Argentina is the 8th largest country in the world by land area and the largest among Spanish-speaking countries. The economy of Argentina is Latin America’s third largest and has been categorized as upper middle-income. In addition, Argentina provides its residents with a high quality of life and GDP per capita. In fact, Argentina ranks second, just behind Chile, in the Human Development Index among other countries in the Latin American region. The Human Development Index measures a country’s life expectancy, education and income and how these factors affect human development of its residents. The country benefits from rich natural resources, a highly literate population, an export-oriented agricultural sector and a diversified industrial base. Despite these positive attributes, Argentina is infamous for high levels of corruption, huge tariffs, exorbitant taxes and a lengthy and complex bureaucratic system. Argentina ranks 100 out of 178 countries in the Transparency International’s Corruption Perceptions for 2011.
Economy & Foreign Relations
Argentina has strong foreign relations. It is a founding member of the United Nations, Mercosur, the Union of South American Nations, the Organization of Ibero-American States, the World Bank Group and the World Trade Organization. Furthermore, it is one of the G15 and G20 major economies.
*** Mercosur: An economic and political agreement among Brazil, Argentina, Paraguay, Uruguay, and Venezuela which was founded in 1991
***Union of South American Nations (UNASUL): It is an intergovernmental union integrating two existing customs unions, Mercosur and the Andean Community of Nations (CAN), as part of a continuing process to integrate countries in the South American region.
***Organization of Ibero-American States: It is an intergovernmental organization, comprising the Portuguese and Spanish speaking nations in America, Europe and Africa.
Argentina’s main industry is agriculture. Below are its primary production.
3rd in the worldwide production of soya beans
5th in the worldwide production of maize/corn
11th in the worldwide production of wheat
Other major industries in Argentina include manufacturing, telecommunications and service industries.
Argentina’s main exports are mineral fuels, oils, residues and waste from food industries, animal and vegetable oils and cereals. It imports machines, vehicles, electronic and electrical equipment and organic chemicals.
6 types of businesses that can be formed in Argentina
1) Sociedad Annima (SA)
Private companies limited by shares
2) Sociedad de Responsabilidad Limitada (SRL)
Private companies limited by guarantee
3) Sociedad Cooperativa
Free associations of members with a common social, economic and cultural needs and aspirations through a jointly-owned and democratically-controlled enterprise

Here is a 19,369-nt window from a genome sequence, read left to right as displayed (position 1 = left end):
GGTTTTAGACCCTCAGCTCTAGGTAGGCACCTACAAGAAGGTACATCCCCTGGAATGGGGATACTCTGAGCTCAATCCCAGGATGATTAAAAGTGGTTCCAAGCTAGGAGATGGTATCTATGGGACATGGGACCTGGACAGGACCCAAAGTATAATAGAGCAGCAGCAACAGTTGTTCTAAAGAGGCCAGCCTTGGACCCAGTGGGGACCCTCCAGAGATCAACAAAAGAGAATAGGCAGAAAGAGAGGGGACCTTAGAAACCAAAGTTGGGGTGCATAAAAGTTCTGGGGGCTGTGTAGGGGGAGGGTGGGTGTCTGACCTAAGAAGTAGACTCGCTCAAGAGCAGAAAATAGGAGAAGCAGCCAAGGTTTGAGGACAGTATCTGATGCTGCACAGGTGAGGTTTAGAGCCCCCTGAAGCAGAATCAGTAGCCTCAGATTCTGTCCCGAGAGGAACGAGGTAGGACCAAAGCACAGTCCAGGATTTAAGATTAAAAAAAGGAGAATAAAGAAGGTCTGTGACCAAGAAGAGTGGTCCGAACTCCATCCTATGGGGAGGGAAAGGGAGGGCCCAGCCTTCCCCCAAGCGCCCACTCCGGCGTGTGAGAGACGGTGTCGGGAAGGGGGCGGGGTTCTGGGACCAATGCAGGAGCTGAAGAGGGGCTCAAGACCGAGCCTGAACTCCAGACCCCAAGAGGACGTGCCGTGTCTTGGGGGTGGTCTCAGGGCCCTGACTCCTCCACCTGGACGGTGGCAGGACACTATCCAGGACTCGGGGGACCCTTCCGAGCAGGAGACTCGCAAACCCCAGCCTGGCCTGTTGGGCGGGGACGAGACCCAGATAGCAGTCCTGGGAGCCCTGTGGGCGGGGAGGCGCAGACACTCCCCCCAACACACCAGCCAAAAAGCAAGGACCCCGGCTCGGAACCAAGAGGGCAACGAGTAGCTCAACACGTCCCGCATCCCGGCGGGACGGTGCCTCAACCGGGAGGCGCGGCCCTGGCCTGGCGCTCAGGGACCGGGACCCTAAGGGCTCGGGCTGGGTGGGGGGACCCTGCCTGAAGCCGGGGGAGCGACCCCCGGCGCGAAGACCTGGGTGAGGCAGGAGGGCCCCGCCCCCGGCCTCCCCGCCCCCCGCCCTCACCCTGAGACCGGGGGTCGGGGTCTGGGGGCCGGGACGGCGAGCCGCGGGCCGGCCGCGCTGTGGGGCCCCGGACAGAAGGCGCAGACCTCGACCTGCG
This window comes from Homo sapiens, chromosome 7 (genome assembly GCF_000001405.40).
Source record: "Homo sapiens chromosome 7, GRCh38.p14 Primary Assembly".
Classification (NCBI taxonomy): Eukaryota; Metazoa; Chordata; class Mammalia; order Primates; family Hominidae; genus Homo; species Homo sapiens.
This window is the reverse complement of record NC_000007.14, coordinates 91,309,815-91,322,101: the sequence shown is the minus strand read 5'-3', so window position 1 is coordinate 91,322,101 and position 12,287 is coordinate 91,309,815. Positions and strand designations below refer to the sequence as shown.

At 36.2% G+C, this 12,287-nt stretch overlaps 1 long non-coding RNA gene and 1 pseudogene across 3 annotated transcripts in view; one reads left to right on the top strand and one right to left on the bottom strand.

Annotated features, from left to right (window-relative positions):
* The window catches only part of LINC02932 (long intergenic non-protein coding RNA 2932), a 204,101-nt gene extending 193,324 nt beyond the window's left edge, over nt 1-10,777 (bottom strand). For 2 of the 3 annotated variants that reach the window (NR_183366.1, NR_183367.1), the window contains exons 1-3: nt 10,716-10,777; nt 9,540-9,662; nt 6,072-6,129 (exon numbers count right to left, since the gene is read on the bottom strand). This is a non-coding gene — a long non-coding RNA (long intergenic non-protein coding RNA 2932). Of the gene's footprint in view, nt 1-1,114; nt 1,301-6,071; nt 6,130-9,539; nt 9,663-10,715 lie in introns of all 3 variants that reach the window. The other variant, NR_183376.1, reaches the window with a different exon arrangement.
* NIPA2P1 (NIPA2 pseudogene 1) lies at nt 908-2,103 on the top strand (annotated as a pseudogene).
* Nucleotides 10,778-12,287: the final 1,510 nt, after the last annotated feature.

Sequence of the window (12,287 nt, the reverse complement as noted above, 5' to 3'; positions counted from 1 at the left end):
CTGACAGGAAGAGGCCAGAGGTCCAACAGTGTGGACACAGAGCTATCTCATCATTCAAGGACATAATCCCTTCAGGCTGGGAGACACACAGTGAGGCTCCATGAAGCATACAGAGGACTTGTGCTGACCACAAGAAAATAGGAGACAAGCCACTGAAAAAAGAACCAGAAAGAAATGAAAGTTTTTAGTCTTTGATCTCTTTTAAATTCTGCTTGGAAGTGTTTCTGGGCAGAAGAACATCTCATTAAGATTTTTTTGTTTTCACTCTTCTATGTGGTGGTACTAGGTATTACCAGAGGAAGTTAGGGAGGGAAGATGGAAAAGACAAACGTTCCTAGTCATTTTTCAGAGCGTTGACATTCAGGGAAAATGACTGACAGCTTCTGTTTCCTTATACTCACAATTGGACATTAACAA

4) Sociedad en Comandita Simple (SCS)
Partnerships limited by guarantee
5) Sociedad en Comandita por Acciones (SCA)
Partnerships limited by shares
6) Sociedad en Nombre Colectivo (SNC)
All the members share risks and capitals on unlimited basis
Procedures required to establish a business
It takes at least 27 days to complete all the legal procedures which are necessary to establish a business in Argentina. http://www.doingbusiness.org/data/exploreeconomies/argentina/starting-a-business/
1) Submit a request to reserve a corporate name using the reservation name form which must be submitted to the office of Corporations called the “Inspección General de Justicia”.
2) Although a company’s bylaws need not be notarized, the signatures of the founding partners have to be certified by a notary public.
3) The company must deposit at least 25% of the subscribed capital at the central office of the Argentine National Bank (Banco de la Nación Argentina). Proof of payment must then be obtained.
4) The new company’s notice must be published in the official paper called “Boletín Oficial”. This publication fee ranges as it depends on the length of the notice and the kind of publication chosen.
5) An incorporation fee must be paid at Argentine National Bank (Banco de la Nación Argentina) and submitted in the incorporation proceeding with the Public Registry of Commerce.
6) Companies located in the City of Buenos Aires must register their by-laws and other documents related to their incorporation with the Public Registro of Commerce.
7) Special books need to be bought and this purchase should be recorded at the Office of Corporations.
8) Get a form from the Public Notaries College and have a notary public submit the company books
9) Corporate manager needs to obtain a Fiscal Code (Clave Fiscal). “Fiscal Codes” are required for individuals and companies to file affidavits and information with the National Tax Office (AFIP) through the online tax system.
10) Obtain a tax identification number (CUIT) from the National Tax Office (Administración Federal de Ingresos Públicos, AFIP) and register for social security
11) Register turnover tax at local level at the Dirección General de Rentas (DGR) in the City of Buenos Aires
12) Register with the Sistema Unico de Seguridad Social (SUSS)
13) Contract an insurance for employees with a risk labor company (ART, Aseguradora de Riesgos del Trabajo)
14) Rubricate books of wages in the Ministerio de Trabajo (Ministry of Labor)
As stated in the overview, Argentina is infamous for high levels of corruption and lengthy/complex bureaucratic system. Therefore, it is a good idea to gain trustworthy local contacts and seek legal advice to ensure that you successfully establish your company/business in the correct and most efficient manner.
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